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Category Archives: Heart disease

Categories Heart disease, In the news, Latest Research

Processed meats increase the risk of heart disease

A review by the Harvard School of Public Health has found that people who eat one serving (50g) daily of processed meat such as bacon, ham, sausages or salami have a 42% higher risk of heart disease and a 19% higher risk of type 2 diabetes. Unprocessed red meats, such as beef, lamb or pork, do not increase the risk.  

The review was published in the journal Circulation and examined 20 studies published worldwide, involving over a million people. It is already known that processed meats are linked to an increased chance of developing bowel cancer, but this new research shows that as little as two rashers a day also increases the risk of heart disease and diabetes.

Categories Heart disease, In the news, Weight management

‘Healthy’ snacks are loaded with sugar.

The Times reported last week that supermarket snacks that are marketed as healthy may contain up to 69% sugar; more than three times the amount found in chocolate ice cream. It is common for low fat options to have more sugar than conventional products as manufacturers attempt to make these products more palatable.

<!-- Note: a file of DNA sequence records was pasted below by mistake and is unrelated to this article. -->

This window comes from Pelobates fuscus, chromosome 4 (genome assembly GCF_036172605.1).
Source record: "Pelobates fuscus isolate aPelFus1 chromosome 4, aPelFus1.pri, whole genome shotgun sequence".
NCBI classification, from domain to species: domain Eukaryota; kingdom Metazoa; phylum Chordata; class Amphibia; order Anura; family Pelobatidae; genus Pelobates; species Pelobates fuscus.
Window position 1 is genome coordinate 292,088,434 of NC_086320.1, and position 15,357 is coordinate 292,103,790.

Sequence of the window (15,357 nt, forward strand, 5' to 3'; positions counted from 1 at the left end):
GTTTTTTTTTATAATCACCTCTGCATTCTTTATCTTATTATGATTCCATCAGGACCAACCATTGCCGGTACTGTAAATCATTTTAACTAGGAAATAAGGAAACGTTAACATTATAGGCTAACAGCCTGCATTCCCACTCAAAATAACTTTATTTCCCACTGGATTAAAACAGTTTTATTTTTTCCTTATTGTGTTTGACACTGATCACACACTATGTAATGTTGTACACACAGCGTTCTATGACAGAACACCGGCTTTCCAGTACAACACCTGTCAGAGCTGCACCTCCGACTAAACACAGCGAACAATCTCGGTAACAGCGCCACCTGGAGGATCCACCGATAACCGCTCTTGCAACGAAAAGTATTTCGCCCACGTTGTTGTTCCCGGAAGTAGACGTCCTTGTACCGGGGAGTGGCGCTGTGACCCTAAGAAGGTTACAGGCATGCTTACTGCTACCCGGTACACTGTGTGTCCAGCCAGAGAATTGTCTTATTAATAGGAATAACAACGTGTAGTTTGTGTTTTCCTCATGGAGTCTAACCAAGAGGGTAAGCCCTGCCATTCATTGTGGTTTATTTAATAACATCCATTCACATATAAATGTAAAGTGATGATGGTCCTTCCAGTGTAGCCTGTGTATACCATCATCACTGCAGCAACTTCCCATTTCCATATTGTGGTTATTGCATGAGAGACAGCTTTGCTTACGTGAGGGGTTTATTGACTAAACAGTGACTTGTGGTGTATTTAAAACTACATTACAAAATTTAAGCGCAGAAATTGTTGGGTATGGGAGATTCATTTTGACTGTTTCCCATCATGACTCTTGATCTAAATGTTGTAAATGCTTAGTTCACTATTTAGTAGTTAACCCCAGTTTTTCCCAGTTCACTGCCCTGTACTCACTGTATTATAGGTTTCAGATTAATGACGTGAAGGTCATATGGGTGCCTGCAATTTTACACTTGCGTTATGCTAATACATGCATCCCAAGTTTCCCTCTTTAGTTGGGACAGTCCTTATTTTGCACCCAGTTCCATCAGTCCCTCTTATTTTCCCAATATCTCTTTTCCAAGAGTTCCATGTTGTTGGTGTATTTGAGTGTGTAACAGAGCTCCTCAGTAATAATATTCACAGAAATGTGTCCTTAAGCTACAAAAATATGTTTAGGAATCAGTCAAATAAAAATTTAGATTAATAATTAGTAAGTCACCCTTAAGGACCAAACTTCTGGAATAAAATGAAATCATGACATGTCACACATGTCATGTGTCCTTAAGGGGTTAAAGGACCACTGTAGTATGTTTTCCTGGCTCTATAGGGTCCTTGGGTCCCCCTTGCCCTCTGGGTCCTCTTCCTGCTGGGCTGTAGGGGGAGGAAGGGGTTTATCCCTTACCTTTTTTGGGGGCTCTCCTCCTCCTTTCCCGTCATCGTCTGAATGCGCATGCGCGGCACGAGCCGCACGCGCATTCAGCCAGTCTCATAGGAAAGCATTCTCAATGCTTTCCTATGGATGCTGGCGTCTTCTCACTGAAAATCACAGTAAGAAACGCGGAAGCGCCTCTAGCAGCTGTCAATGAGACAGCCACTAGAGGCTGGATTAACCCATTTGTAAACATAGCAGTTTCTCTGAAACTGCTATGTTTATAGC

Most processed foods contain some added sugar – baked beans, chilli, vegetables, sauces for pasta or curries and ready meals all contain significant amounts of sugar. Many breakfast cereals and cereal bars are also high in sugar, especially those that are being promoted for people who are trying to lose weight; Tesco Healthy living forest fruit and raisin bars contain 50% sugar and Kellogg’s Special K Fruits of the Forest bars are 39% sugar.

Snacks marketed for children are often high in sugar. Kellogg’s Fruit Winders Doubles contain 37% sugar and Fruit bowl apple and strawberry fruit flakes contain 69% sugar; that’s five times the amount of sugar found in fresh fruit, but with significantly diminished levels of vitamins, minerals, water and enzymes that are all important for good health. With more than 13.8g in a packet, a child has nearly 3 teaspoons of sugar from a bag of fruit flakes alone. Adding a carton of fruit juice and a yogurt (both healthy choices) could push the sugar content up to 45g – that’s 9 teaspoons.